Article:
Charlesworth, Lorie, and Michael Salter. "Ensuring the After-Life of the Ciano Diaries: Allen Dulles' Provision of Nuremberg Trial Evidence." Intelligence and National Security 21, no. 4 (Aug. 2006): 568-603.

This is an interesting article about Dulles' efforts to retrieve a copy of the diaries of Count Ciano, Mussolini's foreign minister 1936-1943, from Ciano's wife and the use of the diaries at the Nuremberg trial of Hitler's foreign minister, Joachim von Ribbentrop. See also, Michael Salter, "Intelligence Agencies and War Crimes Prosecution: Allen Dulles's Involvement in Witness Testimony at Nuremberg," Journal of International Criminal Justice 2 (2004): 826-854; and Howard McGaw Smyth, "The Ciano Papers: Rose Garden," Studies in Intelligence 13.2 (Spring 1969): 1-63.

Clauseen, Martin P., ed. The OSS-NKVD Relationship, 1943-1945. Vol. 8 of Covert Warfare series. New York: Garland, 1989. 133 reprinted documents, including correspondence between W.J. Donovan and John R. Deane.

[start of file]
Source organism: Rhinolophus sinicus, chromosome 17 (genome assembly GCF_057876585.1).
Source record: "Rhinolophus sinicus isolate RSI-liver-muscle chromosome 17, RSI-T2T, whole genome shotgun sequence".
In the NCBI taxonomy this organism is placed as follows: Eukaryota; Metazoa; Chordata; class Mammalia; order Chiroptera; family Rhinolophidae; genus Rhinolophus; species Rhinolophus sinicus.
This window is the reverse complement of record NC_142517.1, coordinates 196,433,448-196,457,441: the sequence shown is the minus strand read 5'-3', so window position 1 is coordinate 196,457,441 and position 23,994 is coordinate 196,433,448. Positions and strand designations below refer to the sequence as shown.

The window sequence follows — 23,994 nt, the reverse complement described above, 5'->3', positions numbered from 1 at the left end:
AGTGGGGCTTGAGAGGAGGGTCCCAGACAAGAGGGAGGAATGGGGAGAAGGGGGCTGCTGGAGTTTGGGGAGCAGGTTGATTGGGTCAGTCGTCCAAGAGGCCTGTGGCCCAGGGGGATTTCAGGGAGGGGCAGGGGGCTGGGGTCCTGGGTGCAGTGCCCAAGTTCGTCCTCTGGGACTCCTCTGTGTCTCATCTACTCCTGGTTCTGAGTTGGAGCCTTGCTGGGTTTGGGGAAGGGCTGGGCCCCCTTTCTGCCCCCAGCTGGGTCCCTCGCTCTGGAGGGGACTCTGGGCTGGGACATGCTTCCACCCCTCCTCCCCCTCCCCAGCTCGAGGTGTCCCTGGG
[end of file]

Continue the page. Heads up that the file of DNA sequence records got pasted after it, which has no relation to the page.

Cline, Ray S. "OSS: The History of an Idea." Manuscript from the National Archives, Military Projects Branch, 7 Sep. 1945.

Cryptologia. Editors. "OSS Cryptographic Plan." 13, no. 3 (Jul. 1989): 283-287.

Petersen: "1945 U.S. Army staff study obtained under FOIA."

Dear, Ian. Sabotage and Subversion: Stories from the Files of the SOE and OSS. London: Arms and Armour, 1996. Sabotage and Subversion: The SOE and OSS at War. Stroud: History Press, 2010 (reissue).

Shryock, IJI&C 12.2, notes that the book is more weighted toward SOE's activities than OSS' and more toward Europe than elsewhere. The book is only a "modest" success. Although the author "provides an abundance of stories of high adventure in hostile territory," the book suffers from organization problems. Basically, "[t]here is a confusing lack of causal and chronological order" within the book and within its individual chapters. Dear writes in a "rambling style," with "irrelevant detail" and "dull statistics."

Dunlop, Richard. "The Wartime OSS." American Legion Magazine 116, no. 6 (1984): 15. [Petersen]